been put through the proper judicial process and examined by a qualified judge?
These facts only further demonstrate that these raids were not about preventing terrorism or
keeping the community safe. Instead, they were largely about intimidating the Muslim community as well as justifying the very expensive existence of anti-terror authorities, whose jobs are
threatened with the realisation that there are hardly any serious terrorism cases to investigate.
Crucial to keep in mind is the backdrop within which such actions have taken place. The Australian
Human Rights Commission conducted research in 2003 which concluded that anti-Muslim sentiment
was not only alive and well in Australia, but was actually growing. This research only confirmed what
many in the Muslim community already know through experience: that Islamophobia is a real and
growing problem in Australia. These latest raids, as well as those carried out previously, need to be
seen within this context of the rise of Islamophobia. Muslims in Australia have experienced
heightened marginalisation, vilification and discrimination as a result of these attitudes, and the
anti-terror laws are simply an extension of this wide-reaching problem. We have little doubt that
these raids are directly connected to the problem of Islamophobia, and this is evidenced by the fact
that, had any other group been exclusively targeted by the police as the Muslim community has
been, there would have been much outrage and backlash – and rightly so.
It's important to keep in mind when considering these raids that just last week we discovered and
ousted a government spy amongst our community. The existence of such spies is abhorrent and
serves to completely undermine the faith of the Muslim community in the justice processes of this
system. The fact that we accidentally uncovered a spy highlights the quality of those being employed
by ASIO and the Federal Police. This should not only make the public question the capacity of such
authorities in spending tax-payer money, but also question whether they are actually intelligent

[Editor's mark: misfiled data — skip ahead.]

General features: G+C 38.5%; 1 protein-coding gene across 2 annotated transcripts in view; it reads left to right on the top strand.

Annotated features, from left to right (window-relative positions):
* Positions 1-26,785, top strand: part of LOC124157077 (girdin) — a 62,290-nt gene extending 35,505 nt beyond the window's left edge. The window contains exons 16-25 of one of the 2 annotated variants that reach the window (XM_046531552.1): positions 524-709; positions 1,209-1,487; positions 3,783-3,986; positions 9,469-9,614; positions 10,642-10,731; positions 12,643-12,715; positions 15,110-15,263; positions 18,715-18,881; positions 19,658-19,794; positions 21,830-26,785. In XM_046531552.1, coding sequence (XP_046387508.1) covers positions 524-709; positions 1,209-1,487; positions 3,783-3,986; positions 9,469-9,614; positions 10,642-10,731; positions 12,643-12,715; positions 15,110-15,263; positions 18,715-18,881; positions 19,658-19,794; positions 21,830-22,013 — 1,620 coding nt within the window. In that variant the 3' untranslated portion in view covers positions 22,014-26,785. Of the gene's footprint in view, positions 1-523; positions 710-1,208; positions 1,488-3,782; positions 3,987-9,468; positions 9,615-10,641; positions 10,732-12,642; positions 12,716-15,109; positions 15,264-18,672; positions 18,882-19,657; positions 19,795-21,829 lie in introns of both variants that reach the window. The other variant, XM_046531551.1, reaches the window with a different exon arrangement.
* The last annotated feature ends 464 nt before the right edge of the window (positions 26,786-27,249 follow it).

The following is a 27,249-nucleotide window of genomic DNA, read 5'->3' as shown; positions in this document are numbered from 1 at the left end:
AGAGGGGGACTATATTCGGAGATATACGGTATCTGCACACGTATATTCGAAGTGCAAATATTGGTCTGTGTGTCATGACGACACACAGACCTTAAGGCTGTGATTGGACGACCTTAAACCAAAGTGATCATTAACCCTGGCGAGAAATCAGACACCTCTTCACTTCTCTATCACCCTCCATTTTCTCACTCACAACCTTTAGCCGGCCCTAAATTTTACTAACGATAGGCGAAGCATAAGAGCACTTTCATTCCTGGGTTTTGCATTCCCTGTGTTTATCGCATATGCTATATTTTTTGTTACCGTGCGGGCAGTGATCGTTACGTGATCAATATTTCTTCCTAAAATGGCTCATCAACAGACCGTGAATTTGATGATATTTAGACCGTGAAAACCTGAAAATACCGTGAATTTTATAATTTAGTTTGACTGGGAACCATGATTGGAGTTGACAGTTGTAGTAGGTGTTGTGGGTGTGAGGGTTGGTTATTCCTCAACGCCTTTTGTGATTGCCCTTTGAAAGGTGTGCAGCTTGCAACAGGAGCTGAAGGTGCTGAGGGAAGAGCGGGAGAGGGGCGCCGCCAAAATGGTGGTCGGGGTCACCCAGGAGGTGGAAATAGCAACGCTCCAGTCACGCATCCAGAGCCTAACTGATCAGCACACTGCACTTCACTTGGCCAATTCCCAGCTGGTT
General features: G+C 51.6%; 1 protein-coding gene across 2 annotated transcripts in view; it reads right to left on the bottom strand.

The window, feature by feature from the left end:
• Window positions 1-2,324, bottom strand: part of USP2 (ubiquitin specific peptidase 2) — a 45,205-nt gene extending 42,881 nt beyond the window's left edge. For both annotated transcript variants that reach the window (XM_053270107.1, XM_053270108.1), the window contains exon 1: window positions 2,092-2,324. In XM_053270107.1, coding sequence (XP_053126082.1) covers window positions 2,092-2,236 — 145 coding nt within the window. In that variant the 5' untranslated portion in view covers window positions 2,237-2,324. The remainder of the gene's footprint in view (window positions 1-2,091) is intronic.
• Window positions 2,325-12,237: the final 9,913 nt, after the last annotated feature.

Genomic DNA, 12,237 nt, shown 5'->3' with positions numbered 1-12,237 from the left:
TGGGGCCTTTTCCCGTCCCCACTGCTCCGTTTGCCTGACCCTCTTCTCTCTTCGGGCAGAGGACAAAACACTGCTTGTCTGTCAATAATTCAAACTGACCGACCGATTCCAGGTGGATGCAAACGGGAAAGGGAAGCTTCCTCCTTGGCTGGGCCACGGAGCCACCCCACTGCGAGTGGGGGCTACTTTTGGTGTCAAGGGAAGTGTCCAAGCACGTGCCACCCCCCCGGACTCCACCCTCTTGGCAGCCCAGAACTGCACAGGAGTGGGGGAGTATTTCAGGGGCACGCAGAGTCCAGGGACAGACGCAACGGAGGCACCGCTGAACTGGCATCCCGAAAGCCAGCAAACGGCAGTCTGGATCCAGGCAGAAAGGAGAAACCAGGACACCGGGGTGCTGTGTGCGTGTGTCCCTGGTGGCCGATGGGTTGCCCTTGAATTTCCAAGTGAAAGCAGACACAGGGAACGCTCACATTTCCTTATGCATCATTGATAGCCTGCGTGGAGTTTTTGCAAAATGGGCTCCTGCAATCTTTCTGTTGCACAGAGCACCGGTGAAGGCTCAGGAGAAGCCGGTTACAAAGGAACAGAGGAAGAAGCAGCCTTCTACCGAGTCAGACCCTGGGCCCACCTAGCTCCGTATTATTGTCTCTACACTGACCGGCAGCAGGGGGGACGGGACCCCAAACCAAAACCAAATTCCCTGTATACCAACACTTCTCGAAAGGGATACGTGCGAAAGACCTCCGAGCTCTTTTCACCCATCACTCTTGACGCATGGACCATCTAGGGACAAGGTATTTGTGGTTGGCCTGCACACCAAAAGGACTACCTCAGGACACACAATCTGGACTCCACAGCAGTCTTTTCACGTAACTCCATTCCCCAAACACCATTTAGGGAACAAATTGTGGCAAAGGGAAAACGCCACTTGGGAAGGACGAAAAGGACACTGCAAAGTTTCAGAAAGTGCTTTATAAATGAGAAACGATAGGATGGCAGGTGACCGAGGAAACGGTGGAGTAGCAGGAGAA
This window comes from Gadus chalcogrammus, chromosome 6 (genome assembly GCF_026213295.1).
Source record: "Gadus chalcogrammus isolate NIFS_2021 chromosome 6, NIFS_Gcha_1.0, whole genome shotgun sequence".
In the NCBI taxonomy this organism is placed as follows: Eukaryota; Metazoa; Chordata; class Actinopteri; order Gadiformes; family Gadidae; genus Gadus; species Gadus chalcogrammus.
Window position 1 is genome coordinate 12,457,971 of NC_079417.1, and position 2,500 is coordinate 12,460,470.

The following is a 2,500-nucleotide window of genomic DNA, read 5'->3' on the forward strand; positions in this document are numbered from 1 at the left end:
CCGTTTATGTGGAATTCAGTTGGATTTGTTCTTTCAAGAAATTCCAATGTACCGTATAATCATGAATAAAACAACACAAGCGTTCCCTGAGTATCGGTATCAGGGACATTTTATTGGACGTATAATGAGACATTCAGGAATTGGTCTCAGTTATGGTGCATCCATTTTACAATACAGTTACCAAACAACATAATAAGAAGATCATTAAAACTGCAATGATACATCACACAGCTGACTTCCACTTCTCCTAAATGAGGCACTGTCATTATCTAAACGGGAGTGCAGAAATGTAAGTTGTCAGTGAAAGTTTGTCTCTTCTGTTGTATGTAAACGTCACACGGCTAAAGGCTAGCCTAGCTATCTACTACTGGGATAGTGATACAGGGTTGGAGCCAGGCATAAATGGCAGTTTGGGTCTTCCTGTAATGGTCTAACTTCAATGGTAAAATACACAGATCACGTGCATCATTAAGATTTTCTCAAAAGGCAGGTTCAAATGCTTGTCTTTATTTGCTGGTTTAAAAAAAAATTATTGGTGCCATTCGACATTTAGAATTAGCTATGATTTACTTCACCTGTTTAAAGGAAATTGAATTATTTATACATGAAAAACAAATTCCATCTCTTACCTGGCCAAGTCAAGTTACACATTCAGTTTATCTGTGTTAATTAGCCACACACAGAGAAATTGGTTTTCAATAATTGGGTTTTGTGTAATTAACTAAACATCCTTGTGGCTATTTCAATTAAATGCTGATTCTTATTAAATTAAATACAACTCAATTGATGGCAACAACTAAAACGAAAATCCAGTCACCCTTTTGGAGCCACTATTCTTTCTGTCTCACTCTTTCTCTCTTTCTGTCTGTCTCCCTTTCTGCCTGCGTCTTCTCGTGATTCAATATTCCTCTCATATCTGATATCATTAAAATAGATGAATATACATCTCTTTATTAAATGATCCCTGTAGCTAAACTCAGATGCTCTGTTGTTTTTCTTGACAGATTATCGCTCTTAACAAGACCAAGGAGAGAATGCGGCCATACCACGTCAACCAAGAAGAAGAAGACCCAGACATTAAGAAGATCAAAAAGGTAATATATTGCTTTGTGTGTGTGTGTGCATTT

enough to distinguish between real and imagined threats. Again, as we have nothing to hide, we did
not feel the need to modify or conceal any of our views or resources, even after the discovery of a
spy clearly indicated that we were being monitored. We are an Islamic information centre whose
goal is to educate people about the teachings of Islam, and thus we are open about and do not feel
the need to shy away from our beliefs. We are also concerned about the very real possibility that such authorities are engaged in processes of entrapment towards the Muslim community, whereby
key evidence is planted rather than discovered. This has been known to occur commonly in America,
and should be considered as a very real possibility here in Australia also.
As is common with such incidents, the media has seen fit to sensationalise and dramatise all aspects
of this case, rather than providing balanced reporting. We ask that the privacy of our community be
respected, and note that it is disturbing to see that family homes have been pictured in certain
media outlets; this is an entirely irresponsible act.
We wish also to clarify certain issues which have been circulating in the media:
1- No firearms, ammunition, explosives, or weapons of any sort were discovered in the Al
2- The firearms located in a community member’s home were legitimately registered and
3- Al Furqan does not run ‘terrorist training camps’. The photos used by the media to make
such claims are from annual camping trips or paintball skirmish outings. These events were
organised by Al Furqan and other Muslim organisations, and the images shared on Facebook
4- ‘Sheikh Harun’ has never referred to himself as a sheikh, and neither has Al Furqan
promoted him as such
5- Al Furqan Islamic Centre has never propagated violence against the Australian public or
called on people to carry out terrorist attacks
6- As there was no evidence of any unregistered firearms, chemicals or bomb-making